Many aspects of the Bond folklore were taken out: the "James Bond Theme" left only for the end credits, the abundance of women and the outrageous gadgetry, the known "formula" and the characters of Moneypenny and Q, only with Judi Dench returning as M from the Pierce Brosnan era (it is still a subject of debate if she played the same M or not).
Vesper Lynd and Le Chiffre, the female interest and the villain respectively, suffered a few changes into the adaptation to the script written by Neal Purvis & Robert Wade and Paul Haggis.
French actress Eva Green portrayed Vesper in a brilliant way being an intellectual challenge to Daniel Craig's Bond as the Treasury accountant sent to aide him on the job. Unlike the literary version, the cinematic Vesper is smart and challenging, while Fleming's vision of the character was the one of a 1950s woman with few things to do in a man's world.
Eva Green's character is sent to Montenegro to deliver Bond the HM Treasury funds he has to bet in order to beat Le Chiffre in a Texas Hold'em poker tournament, making him a target of his organization and his terrorist clients (in the book, the soviet SMERSH organization) after he put their money on stake. Just like in the novel, Bond and Vesper will fall in love until their affair will end tragically when the girl commits suicide after betraying Bond and revealing she was a double agent being blackmailed by the organization behind Le Chiffre and Mr. White, leaving 007 broken hearted.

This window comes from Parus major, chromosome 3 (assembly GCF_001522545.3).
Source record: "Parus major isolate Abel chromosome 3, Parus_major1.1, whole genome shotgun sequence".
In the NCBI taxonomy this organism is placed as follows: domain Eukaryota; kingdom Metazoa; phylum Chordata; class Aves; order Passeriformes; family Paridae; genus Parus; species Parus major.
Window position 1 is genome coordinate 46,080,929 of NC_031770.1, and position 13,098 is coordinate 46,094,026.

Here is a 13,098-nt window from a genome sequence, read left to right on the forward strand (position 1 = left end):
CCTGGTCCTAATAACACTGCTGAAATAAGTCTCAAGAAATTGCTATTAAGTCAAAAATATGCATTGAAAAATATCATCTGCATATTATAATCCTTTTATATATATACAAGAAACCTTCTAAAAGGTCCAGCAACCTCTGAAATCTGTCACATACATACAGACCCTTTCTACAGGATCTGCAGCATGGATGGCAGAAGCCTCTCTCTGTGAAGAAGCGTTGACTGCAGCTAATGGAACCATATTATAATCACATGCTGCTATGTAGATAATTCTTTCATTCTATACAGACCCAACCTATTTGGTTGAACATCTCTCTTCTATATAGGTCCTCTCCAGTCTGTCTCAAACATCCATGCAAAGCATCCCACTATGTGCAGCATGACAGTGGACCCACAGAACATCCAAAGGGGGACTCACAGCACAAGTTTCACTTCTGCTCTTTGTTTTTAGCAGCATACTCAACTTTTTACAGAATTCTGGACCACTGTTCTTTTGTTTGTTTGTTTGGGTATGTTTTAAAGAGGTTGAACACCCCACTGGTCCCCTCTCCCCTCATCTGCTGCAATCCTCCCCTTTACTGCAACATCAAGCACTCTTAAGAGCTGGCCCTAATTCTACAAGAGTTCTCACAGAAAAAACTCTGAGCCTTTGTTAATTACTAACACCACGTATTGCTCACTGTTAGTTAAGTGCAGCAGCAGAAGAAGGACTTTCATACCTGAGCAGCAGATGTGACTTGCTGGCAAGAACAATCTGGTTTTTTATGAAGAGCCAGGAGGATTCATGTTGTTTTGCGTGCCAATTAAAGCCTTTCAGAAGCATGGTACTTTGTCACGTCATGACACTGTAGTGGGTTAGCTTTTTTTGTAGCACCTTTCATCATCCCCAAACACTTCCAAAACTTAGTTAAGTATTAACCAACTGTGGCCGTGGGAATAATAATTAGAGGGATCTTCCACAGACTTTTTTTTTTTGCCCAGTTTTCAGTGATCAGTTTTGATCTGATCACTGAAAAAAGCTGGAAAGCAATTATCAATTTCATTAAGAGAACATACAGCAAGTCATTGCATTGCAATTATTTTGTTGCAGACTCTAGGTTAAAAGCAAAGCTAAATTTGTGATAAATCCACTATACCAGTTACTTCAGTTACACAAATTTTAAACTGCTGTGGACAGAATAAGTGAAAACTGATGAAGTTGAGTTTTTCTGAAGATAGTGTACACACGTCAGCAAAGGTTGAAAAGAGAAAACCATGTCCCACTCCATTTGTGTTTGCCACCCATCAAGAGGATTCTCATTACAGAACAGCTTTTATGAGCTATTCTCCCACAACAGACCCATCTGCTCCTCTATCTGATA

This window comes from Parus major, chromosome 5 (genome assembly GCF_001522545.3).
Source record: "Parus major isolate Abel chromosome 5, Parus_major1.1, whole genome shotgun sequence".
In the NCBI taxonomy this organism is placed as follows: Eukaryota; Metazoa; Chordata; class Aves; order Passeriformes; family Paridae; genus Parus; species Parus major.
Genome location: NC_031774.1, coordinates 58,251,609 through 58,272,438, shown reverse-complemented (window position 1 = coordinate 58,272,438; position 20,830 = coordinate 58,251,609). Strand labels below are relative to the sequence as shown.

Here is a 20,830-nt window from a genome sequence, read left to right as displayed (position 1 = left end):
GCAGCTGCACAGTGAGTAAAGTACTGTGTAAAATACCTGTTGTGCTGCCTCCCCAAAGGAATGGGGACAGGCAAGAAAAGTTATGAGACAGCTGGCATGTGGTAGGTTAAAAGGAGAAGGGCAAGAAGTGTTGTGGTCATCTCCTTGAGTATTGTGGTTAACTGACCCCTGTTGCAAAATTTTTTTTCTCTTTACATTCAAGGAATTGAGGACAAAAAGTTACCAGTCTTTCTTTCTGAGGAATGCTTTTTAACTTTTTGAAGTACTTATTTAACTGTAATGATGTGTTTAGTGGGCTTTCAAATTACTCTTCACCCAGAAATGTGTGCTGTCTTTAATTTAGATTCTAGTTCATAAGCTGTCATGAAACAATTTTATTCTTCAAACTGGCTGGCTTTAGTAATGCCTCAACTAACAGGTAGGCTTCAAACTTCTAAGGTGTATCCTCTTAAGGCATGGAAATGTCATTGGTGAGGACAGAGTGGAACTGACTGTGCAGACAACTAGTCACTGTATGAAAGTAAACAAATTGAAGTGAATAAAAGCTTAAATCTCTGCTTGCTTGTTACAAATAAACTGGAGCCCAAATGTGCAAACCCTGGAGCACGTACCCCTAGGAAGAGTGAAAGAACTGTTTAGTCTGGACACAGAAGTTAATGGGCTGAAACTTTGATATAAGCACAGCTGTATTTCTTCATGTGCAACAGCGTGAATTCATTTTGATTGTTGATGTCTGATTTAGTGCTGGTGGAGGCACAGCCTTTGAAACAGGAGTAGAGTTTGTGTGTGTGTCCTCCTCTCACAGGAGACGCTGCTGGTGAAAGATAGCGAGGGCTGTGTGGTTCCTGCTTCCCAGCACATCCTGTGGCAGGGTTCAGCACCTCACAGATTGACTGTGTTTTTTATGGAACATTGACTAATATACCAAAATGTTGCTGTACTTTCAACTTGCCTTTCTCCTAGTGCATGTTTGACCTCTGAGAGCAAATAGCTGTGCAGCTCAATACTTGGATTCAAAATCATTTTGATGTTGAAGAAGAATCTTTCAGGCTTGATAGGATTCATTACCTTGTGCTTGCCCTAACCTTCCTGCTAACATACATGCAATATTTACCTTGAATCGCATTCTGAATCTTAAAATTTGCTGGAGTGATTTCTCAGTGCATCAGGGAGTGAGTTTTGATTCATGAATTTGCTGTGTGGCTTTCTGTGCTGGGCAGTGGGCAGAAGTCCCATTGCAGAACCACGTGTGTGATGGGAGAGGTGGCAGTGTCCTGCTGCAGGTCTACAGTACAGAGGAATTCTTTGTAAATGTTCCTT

Even when Le Chiffre was made younger and more handsome than in the book version, Danish actor Mads Mikkelsen captured the same shade of sadism as the original when torturing Bond by beating him up on his genitals in another scene lifted from the novel. Le Chiffre was also given a girlfriend, Valenka, played by Ivana Millicevic.
Other characters added where Dimitrios (Simon Abkarian), an arms dealer partner of Le Chiffre, and his sexy wife Solange (Caterina Murino); and Giancarlo Giannini, Jeffrey Wright and Jesper Christensen as three characters that would subsequently appear in following movies: René Mathis, Felix Leiter and Mr. White.
'Casino Royale' excels artistically and dramatically with the direction of Martin Campbell and his crew. It proved to be a welcome reintroduction of James Bond in a more aggressive world filled with threats, where Daniel Craig also made a remarkable portrayal. His Bond is the one who learns how to win and lose, or how for every triumph he has, he loses something - or someone. The one who can best express anger and grief as he holds the dead body of the girl he loved.
In his way to become the one we know, he leaves the t-shirts and leather jackets for three piece suits and tailored dinner jackets. During the very last scene of the film, impeccably suited, he confronts Mr. White -the man behind Vesper's betrayal- holding a silenced machine gun. White walks crawling to Bond's feet after being shot in the leg as the secret agent looks at him.
"The name is Bond... James Bond", he says.